Retaining *this in method chaining

Discussion in 'C++' started by Ashwin Nanjappa, Jan 19, 2007.

  1. Hi folks,

    I've got a class setup as shown below:

    class A
    {
    public:
    A& call()
    { return *this; }

    void init()
    { }
    };

    class B : public A
    {
    public:
    void init()
    { }
    };

    B b;
    b.call().init();

    This calls class A's init instead of that of B. This is because call()
    returned object of type A instead of B. Is there any other way to
    design these classes so that functions like call() know how to return
    their actual object instead of the base object?

    Why do I want this crazy setup? I want to retain the ability to do
    method chaining (b.call1().call2().call3() ...) But, doing it on
    inherited classes complicates matters like this :-(

    Rgds,
    ~ash
    Ashwin Nanjappa, Jan 19, 2007
    #1
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  2. Ashwin Nanjappa

    Ian Collins Guest

    Ashwin Nanjappa wrote:
    > Hi folks,
    >
    > I've got a class setup as shown below:
    >
    > class A
    > {
    > public:
    > A& call()

    virtual A& call()

    > { return *this; }
    >
    > void init()
    > { }
    > };
    >
    > class B : public A
    > {
    > public:


    B& call()
    { return *this; }
    > void init()
    > { }
    > };
    >


    --
    Ian Collins.
    Ian Collins, Jan 19, 2007
    #2
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  3. Ashwin Nanjappa

    Rolf Magnus Guest

    Ashwin Nanjappa wrote:

    > Hi folks,
    >
    > I've got a class setup as shown below:
    >
    > class A
    > {
    > public:
    > A& call()
    > { return *this; }
    >
    > void init()
    > { }
    > };
    >
    > class B : public A
    > {
    > public:
    > void init()
    > { }
    > };
    >
    > B b;
    > b.call().init();
    >
    > This calls class A's init instead of that of B.


    B doesn't even have its own implementation.

    > This is because call() returned object of type A instead of B. Is there
    > any other way to design these classes so that functions like call() know
    > how to return their actual object instead of the base object?


    Yes. Make A::call() virtual. If your text book doesn't describe how to use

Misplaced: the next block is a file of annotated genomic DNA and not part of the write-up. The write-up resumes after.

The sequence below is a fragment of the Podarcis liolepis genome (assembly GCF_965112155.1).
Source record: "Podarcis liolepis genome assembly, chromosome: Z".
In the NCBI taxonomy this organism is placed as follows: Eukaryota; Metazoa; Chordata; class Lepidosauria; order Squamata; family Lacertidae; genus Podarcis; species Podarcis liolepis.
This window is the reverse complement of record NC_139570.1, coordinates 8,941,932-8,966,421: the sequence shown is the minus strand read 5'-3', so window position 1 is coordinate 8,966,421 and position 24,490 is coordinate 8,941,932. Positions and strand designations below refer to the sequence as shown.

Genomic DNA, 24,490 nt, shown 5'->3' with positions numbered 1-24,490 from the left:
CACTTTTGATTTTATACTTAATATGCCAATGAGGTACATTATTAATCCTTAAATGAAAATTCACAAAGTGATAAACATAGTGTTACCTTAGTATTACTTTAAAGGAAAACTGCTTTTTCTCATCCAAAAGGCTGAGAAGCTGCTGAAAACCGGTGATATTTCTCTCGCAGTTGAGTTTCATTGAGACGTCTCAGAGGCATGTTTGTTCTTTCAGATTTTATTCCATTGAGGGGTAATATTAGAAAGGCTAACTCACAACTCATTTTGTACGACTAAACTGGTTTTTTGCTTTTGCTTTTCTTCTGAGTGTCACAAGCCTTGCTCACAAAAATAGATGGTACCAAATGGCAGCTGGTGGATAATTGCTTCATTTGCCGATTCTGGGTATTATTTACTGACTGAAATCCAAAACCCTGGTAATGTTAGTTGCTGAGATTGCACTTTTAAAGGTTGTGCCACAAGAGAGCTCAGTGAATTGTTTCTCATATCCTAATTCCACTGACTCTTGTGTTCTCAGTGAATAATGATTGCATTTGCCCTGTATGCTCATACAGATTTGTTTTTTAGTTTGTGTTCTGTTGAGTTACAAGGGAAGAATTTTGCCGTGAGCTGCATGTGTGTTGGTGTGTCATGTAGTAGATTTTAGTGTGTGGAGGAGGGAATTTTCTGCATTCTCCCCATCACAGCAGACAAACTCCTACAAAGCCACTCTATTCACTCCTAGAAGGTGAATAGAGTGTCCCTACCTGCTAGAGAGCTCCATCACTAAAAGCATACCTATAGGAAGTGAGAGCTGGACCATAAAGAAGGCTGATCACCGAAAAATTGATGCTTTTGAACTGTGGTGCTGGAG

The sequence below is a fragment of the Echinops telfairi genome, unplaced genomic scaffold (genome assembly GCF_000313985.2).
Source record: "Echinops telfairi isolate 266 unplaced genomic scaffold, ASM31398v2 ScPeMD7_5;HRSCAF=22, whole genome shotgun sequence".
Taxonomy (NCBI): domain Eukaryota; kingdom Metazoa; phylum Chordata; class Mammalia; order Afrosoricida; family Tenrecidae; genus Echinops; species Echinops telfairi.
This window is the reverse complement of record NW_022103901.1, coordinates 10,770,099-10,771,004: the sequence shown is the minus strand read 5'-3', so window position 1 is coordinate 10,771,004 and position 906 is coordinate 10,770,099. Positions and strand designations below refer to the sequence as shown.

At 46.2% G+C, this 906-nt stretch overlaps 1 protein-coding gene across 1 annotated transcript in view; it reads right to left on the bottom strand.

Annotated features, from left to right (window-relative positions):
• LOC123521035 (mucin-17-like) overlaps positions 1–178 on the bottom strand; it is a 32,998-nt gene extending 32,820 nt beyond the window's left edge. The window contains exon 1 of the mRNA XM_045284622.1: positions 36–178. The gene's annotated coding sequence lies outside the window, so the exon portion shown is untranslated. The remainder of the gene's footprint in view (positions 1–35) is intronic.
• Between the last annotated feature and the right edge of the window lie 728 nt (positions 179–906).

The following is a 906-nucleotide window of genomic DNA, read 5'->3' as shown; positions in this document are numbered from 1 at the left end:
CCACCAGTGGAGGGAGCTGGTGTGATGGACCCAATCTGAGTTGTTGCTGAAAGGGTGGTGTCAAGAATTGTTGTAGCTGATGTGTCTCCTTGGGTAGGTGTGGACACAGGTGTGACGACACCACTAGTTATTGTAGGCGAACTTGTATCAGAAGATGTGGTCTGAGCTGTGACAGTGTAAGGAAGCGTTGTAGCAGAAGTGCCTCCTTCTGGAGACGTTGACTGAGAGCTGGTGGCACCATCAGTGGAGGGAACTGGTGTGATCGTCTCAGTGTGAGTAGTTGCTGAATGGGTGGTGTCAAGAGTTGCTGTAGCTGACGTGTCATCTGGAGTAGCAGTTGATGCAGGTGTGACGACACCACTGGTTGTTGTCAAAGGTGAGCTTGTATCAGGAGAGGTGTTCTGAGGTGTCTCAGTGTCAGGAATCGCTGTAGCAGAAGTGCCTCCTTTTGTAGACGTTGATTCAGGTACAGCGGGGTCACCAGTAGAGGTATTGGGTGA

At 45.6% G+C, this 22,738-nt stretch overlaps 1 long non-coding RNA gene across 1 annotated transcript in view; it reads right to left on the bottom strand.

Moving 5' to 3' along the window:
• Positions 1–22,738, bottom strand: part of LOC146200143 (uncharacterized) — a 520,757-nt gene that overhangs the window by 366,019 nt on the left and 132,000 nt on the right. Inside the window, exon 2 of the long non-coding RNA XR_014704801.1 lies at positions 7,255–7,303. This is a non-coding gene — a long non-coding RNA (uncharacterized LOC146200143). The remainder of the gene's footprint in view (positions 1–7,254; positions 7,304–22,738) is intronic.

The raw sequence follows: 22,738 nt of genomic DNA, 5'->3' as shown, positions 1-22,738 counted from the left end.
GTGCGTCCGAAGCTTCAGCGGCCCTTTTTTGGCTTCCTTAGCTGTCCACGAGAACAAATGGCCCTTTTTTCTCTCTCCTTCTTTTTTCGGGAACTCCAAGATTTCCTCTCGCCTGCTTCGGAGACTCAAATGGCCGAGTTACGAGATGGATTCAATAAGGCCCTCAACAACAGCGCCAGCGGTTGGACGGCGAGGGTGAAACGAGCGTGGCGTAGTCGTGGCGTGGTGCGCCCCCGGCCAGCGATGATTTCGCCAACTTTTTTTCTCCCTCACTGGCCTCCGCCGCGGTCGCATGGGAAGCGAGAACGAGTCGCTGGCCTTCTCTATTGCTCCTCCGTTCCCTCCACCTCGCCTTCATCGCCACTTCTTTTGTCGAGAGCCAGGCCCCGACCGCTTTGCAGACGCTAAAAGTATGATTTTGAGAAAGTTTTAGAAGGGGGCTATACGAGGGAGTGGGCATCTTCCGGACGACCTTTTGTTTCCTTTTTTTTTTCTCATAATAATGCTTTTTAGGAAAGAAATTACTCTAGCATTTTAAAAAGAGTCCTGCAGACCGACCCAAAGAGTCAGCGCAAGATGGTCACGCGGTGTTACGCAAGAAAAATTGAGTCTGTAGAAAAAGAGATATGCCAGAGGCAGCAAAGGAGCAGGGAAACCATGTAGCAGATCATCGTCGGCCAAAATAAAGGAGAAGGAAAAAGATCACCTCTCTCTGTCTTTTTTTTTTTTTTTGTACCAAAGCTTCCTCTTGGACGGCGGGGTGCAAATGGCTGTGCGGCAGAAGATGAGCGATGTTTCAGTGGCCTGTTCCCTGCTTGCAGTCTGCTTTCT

polymorphism in C++, throw it away, because that's a basic language
    feature.
    Rolf Magnus, Jan 19, 2007
    #3
  4. On Jan 19, 7:01 pm, Rolf Magnus <> wrote:
    [...]
    > Yes. Make A::call() virtual. If your text book doesn't describe how to use
    > polymorphism in C++, throw it away, because that's a basic language
    > feature.


    Thanks, this is exactly what I was looking for.

    Regards,
    ~ash
    Ashwin Nanjappa, Jan 31, 2007
    #4
  5. On Jan 19, 1:06 pm, Ian Collins <> wrote:
    > Ashwin Nanjappa wrote:
    > > Hi folks,

    >
    > > I've got a class setup as shown below:

    >
    > > class A
    > > {
    > > public:
    > > A& call()

    >
    > virtual A& call()
    >
    > > { return *this; }

    >
    > > void init()
    > > { }
    > > };

    >
    > > class B : public A
    > > {
    > > public:

    >
    > B& call()
    > { return *this; }
    >
    > > void init()
    > > { }
    > > };


    Thanks Ian. In my case, making init() virtual did the trick.

    Regards,
    ~ash
    Ashwin Nanjappa, Jan 31, 2007
    #5
  6. Ashwin Nanjappa

    Rossonera Guest

    Hi,
    I think there are two ways to resolve your problem.
    1. add B& call() {} member function.
    2. declare void init() as virtual in class A.
    both of them can resolve your problem.
    Rossonera, Jan 31, 2007
    #6
  7. On Jan 31, 10:08 pm, "Rossonera" <> wrote:
    > Hi,
    > I think there are two ways to resolve your problem.
    > 1. add B& call() {} member function.
    > 2. declare void init() as virtual in class A.
    > both of them can resolve your problem.


    Yes, this is why I was a bit confused. Solution 2 works for me. This
    is because this particular class(es) have a lot of methods that can be
    chained but only one init call.

    ~ash
    Ashwin Nanjappa, Feb 1, 2007
    #7
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